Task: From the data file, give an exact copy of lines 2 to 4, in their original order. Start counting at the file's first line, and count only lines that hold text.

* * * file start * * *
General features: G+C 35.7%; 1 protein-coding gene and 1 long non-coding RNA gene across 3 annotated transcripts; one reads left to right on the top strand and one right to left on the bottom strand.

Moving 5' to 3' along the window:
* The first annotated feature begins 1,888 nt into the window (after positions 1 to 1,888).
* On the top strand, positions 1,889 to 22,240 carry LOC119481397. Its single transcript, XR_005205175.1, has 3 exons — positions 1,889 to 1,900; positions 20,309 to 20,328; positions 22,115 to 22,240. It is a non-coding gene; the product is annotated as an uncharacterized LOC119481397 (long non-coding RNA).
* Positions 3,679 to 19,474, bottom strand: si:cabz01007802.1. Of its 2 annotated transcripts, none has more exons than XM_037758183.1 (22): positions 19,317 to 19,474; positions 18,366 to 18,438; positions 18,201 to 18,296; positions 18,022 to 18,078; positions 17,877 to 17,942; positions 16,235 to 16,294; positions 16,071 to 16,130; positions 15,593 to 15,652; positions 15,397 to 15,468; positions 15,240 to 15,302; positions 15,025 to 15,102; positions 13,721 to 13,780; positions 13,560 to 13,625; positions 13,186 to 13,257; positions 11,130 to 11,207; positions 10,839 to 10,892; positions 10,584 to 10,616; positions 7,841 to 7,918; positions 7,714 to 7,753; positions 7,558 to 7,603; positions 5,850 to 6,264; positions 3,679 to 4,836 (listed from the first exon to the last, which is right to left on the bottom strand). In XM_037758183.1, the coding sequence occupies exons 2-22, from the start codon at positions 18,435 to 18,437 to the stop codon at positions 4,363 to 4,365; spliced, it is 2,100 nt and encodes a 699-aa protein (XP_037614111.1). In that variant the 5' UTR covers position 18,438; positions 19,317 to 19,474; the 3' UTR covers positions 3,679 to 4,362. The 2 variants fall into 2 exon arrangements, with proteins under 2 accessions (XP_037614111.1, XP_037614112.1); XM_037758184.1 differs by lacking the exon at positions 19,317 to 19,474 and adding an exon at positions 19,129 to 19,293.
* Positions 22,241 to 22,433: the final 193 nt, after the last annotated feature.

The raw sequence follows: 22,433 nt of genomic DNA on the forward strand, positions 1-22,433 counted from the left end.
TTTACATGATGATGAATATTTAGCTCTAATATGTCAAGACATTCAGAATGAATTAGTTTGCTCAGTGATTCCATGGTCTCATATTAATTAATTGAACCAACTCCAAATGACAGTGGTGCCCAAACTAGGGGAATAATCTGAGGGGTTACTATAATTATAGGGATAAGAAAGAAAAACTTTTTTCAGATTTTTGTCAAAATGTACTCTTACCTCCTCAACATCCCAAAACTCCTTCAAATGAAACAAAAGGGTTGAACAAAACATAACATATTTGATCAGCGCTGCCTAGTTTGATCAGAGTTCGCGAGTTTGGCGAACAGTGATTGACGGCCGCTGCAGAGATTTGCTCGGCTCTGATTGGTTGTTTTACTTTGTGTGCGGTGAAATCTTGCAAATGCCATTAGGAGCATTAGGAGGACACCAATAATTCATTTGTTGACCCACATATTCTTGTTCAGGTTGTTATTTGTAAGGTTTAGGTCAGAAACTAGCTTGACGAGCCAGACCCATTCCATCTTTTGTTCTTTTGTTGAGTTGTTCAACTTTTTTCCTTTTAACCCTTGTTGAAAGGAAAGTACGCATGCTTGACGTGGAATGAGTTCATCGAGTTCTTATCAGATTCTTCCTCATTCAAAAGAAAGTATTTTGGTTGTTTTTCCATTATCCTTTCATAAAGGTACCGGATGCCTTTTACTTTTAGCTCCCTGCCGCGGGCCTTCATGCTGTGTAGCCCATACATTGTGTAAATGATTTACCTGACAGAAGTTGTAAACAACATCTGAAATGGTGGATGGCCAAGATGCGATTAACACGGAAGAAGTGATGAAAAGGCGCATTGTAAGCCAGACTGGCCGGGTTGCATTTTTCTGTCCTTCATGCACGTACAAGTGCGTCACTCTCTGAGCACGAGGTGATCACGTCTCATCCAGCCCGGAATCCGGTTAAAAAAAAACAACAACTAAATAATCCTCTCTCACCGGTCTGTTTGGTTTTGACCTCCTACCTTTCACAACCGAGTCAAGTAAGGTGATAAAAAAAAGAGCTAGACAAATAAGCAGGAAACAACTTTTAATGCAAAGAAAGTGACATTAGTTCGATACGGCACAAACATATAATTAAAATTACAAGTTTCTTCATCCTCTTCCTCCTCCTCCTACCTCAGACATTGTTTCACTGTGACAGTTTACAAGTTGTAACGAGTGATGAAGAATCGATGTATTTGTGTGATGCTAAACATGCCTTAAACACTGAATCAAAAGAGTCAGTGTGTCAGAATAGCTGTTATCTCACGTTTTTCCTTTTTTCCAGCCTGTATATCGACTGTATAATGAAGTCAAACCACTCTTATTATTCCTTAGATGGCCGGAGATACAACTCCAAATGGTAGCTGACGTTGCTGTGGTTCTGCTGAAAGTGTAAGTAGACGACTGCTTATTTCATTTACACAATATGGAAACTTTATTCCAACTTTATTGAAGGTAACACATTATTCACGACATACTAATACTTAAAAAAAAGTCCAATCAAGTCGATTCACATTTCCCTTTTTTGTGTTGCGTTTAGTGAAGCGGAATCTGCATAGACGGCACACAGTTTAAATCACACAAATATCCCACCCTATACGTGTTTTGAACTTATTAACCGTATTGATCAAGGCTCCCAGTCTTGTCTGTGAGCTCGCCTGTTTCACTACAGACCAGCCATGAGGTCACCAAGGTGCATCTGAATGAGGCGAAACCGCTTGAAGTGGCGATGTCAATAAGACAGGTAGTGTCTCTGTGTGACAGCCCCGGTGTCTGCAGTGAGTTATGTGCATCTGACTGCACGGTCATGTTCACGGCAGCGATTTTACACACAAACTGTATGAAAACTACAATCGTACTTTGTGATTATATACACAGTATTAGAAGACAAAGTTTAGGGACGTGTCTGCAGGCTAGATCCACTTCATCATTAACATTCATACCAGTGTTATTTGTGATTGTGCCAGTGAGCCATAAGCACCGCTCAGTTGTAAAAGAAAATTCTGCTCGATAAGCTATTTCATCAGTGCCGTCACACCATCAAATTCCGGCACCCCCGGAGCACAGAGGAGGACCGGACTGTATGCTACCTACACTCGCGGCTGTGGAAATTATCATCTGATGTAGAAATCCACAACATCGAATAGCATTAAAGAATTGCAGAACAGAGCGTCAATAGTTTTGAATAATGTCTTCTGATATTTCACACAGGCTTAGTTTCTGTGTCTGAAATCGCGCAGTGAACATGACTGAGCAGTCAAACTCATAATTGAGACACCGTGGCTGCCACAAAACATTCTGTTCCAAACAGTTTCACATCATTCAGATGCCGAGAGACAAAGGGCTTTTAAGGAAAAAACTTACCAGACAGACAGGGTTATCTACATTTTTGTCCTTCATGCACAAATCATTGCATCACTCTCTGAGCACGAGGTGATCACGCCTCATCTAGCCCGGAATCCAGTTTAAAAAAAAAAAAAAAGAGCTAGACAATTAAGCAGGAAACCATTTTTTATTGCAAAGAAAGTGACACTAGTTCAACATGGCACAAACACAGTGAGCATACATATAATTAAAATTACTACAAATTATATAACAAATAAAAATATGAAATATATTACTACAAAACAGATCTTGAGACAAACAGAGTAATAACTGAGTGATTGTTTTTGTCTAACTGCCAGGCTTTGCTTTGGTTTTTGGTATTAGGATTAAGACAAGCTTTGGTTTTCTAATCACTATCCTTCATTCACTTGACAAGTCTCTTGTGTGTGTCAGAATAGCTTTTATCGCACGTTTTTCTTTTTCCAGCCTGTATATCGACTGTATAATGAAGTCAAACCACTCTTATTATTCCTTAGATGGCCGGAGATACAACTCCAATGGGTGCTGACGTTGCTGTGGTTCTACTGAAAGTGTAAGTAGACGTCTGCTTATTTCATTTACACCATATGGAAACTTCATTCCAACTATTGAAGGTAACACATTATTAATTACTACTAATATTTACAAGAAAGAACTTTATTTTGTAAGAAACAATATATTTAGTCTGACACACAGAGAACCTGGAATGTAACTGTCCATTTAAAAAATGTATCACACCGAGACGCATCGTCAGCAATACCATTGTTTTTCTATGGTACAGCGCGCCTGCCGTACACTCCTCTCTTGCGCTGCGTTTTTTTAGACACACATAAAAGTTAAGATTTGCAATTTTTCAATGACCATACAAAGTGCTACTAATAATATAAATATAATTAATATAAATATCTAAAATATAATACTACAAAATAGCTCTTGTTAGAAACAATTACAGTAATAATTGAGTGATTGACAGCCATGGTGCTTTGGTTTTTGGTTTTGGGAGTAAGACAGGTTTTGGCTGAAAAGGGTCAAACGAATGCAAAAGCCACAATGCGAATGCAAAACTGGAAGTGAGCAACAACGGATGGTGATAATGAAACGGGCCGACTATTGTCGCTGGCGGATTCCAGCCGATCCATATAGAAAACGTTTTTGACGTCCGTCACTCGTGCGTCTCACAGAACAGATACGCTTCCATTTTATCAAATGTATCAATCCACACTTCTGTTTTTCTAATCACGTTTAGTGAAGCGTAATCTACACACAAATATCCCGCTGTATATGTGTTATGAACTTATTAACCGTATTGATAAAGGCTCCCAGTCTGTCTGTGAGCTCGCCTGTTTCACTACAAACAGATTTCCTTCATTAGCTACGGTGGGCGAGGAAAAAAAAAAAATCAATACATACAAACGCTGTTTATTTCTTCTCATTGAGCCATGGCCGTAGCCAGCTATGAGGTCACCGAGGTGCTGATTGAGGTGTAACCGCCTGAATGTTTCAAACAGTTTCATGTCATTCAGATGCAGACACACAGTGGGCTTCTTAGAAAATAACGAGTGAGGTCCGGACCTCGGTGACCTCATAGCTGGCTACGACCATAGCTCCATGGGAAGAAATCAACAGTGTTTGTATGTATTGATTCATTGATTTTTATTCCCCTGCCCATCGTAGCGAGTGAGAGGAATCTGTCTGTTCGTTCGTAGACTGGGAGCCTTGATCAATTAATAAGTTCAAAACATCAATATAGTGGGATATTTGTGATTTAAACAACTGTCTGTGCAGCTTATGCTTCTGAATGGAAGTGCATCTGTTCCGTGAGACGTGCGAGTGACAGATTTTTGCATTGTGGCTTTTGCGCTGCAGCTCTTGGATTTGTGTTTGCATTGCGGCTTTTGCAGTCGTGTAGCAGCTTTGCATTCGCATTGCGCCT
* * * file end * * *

Moving 5' to 3' along the window:
* The first annotated feature begins 1,888 nt into the window (after positions 1 to 1,888).
* On the top strand, positions 1,889 to 22,240 carry LOC119481397. Its single transcript, XR_005205175.1, has 3 exons — positions 1,889 to 1,900; positions 20,309 to 20,328; positions 22,115 to 22,240. It is a non-coding gene; the product is annotated as an uncharacterized LOC119481397 (long non-coding RNA).